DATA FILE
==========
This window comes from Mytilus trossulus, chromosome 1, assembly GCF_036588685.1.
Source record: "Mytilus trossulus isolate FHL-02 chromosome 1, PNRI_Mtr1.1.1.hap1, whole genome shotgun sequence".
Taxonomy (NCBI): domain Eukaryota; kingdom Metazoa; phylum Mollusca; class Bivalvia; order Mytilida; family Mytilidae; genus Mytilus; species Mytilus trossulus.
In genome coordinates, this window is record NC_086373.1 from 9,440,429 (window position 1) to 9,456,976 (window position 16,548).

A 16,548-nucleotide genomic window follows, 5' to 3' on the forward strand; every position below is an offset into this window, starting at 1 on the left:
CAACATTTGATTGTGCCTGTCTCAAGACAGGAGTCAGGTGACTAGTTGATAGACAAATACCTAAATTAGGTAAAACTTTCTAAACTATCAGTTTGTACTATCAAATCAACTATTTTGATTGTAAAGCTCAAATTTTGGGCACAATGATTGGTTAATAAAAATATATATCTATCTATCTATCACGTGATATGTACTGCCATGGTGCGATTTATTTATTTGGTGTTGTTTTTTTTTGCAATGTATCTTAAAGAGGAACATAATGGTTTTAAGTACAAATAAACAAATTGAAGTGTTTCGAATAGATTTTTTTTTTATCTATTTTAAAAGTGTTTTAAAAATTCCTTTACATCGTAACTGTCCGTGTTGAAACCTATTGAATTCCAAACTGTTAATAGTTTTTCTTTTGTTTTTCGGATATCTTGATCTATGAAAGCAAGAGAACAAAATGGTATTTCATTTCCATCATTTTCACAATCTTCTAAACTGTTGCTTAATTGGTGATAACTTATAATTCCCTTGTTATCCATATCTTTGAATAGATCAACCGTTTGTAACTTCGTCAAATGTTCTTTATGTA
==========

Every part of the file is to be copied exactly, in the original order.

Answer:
This window comes from Mytilus trossulus, chromosome 1, assembly GCF_036588685.1.
Source record: "Mytilus trossulus isolate FHL-02 chromosome 1, PNRI_Mtr1.1.1.hap1, whole genome shotgun sequence".
Taxonomy (NCBI): domain Eukaryota; kingdom Metazoa; phylum Mollusca; class Bivalvia; order Mytilida; family Mytilidae; genus Mytilus; species Mytilus trossulus.
In genome coordinates, this window is record NC_086373.1 from 9,440,429 (window position 1) to 9,456,976 (window position 16,548).

A 16,548-nucleotide genomic window follows, 5' to 3' on the forward strand; every position below is an offset into this window, starting at 1 on the left:
CAACATTTGATTGTGCCTGTCTCAAGACAGGAGTCAGGTGACTAGTTGATAGACAAATACCTAAATTAGGTAAAACTTTCTAAACTATCAGTTTGTACTATCAAATCAACTATTTTGATTGTAAAGCTCAAATTTTGGGCACAATGATTGGTTAATAAAAATATATATCTATCTATCTATCACGTGATATGTACTGCCATGGTGCGATTTATTTATTTGGTGTTGTTTTTTTTTGCAATGTATCTTAAAGAGGAACATAATGGTTTTAAGTACAAATAAACAAATTGAAGTGTTTCGAATAGATTTTTTTTTTATCTATTTTAAAAGTGTTTTAAAAATTCCTTTACATCGTAACTGTCCGTGTTGAAACCTATTGAATTCCAAACTGTTAATAGTTTTTCTTTTGTTTTTCGGATATCTTGATCTATGAAAGCAAGAGAACAAAATGGTATTTCATTTCCATCATTTTCACAATCTTCTAAACTGTTGCTTAATTGGTGATAACTTATAATTCCCTTGTTATCCATATCTTTGAATAGATCAACCGTTTGTAACTTCGTCAAATGTTCTTTATGTA